The pod uses arungupta/couchbase Docker image that provides a pre-configured Couchbase server. Any Docker image can be specified here.

Status of the pod can be watched:

Get more details about the pod:

Expose Pod on Kubernetes as Service

Now that our pod is running, how do I access the Couchbase server? You need to expose the Deployment as a Service outside the Kubernetes cluster.

Typically, this will be exposed using the command:

But Azure does not support --type=LoadBalancer at this time. This feature is being worked upon and will hopefully be available in the near future. So in the meanwhile, we’ll expose the Service as:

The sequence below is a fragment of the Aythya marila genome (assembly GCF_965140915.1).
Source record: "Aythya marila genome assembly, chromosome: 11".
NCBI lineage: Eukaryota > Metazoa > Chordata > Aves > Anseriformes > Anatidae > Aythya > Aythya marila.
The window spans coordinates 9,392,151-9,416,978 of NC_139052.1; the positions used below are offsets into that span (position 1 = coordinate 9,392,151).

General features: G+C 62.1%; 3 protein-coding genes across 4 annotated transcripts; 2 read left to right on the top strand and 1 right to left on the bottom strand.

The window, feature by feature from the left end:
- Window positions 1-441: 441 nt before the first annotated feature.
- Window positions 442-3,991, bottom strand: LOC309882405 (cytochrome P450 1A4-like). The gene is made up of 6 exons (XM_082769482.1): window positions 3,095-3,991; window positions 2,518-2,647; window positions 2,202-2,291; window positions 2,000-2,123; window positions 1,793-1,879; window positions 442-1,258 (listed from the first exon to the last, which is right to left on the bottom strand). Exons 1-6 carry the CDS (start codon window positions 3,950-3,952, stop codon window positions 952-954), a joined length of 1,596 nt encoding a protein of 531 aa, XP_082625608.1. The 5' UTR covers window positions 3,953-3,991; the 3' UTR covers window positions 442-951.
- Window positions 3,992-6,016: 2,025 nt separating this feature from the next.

Now proxy to this Service using kubectl proxy command:

And now this exposed Service is accessible at This shows the login screen of Couchbase Web Console:


Shutdown Kubernetes Cluster

Finally, shutdown the cluster using cluster/ script.

This script shuts down the cluster but the Azure resource group need to be explicitly removed. This can be done by selecting the Resource Group from


This is filed as #26601.


Further references …

  • Couchbase Server Developer Portal
  • Couchbase on Containers
  • Questions on StackOverflow, Forums or Slack Channel
  • Follow us @couchbasedev
  • Couchbase 4.5 Beta